RANGE AND CHARACTER OF REGULATIONS
The NRA brought under regulation an almost unbelievably wide range and variety of trade practices. In its legal enactments as to what is unfair it departed far from that limited range of activities which courts had theretofore held to be unfair and which law had declared to be contrary to the public good. Emanating from trade groups, the proposals for trade practice regulations which came before the Recovery Administration were usually the work of trade association officials or of dominant personalities within the industry. The views of what is desirable regulation were necessarily cast in industry terms. The association representatives were aided by lawyers, engineers, and accountants far more skilled in writing provisions to the interest of the group concerned and in discovering such possibilities under the new legislation than in evaluating the economic and social significance of their actions. This is said without any intention to censure the representatives of industry. Their action was natural and entirely to be expected. Indeed, under the terms of the law they were practically invited to find out what they could secure with the trust laws in abeyance. The responsibility of determining what should and should not be given to industry rested upon the government agency, the NRA.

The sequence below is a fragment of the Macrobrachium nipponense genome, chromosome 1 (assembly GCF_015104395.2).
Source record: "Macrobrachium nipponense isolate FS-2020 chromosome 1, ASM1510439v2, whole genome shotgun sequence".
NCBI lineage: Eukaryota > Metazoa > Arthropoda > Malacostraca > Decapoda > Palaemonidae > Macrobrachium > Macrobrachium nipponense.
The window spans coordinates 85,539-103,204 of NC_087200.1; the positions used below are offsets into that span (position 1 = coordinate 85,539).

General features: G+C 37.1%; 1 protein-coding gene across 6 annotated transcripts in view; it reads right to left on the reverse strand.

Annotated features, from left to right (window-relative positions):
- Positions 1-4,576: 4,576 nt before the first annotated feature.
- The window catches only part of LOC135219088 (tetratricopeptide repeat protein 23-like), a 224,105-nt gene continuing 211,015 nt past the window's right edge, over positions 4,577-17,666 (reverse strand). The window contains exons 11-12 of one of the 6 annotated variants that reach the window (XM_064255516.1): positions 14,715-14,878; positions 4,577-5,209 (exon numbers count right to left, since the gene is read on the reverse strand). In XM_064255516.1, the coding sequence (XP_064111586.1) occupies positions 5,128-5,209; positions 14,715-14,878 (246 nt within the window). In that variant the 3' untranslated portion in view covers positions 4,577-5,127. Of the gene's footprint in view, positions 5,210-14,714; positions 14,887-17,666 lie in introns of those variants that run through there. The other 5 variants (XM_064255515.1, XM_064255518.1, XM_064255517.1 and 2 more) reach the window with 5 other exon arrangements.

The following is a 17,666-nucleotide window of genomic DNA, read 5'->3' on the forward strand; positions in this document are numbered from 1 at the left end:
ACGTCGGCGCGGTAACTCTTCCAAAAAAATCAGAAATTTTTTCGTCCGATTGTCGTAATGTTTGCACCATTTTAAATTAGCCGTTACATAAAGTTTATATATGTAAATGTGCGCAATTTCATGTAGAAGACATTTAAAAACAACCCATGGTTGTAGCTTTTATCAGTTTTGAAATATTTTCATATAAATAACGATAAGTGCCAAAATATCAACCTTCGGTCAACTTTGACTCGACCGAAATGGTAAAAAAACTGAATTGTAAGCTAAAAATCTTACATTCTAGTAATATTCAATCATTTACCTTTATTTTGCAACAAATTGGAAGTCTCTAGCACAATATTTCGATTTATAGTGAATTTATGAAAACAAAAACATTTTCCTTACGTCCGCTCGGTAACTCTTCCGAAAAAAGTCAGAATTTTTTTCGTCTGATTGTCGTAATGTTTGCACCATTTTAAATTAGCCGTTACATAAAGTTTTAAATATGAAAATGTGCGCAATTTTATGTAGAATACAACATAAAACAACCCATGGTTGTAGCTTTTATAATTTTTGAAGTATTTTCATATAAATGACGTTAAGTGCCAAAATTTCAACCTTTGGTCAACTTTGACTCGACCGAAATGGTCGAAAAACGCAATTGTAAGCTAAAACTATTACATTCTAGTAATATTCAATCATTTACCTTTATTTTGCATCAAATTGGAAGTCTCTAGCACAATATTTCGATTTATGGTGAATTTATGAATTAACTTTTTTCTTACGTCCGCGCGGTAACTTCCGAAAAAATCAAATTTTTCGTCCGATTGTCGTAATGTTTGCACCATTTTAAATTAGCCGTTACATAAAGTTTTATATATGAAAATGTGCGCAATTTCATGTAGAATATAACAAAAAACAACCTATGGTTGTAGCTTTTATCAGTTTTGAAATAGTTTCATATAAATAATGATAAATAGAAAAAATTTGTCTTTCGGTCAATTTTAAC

A conservative estimate of the number and variety of trade actions which were brought under some kind of regulation by the NRA would place the number at a thousand. Obviously such a calculation depends upon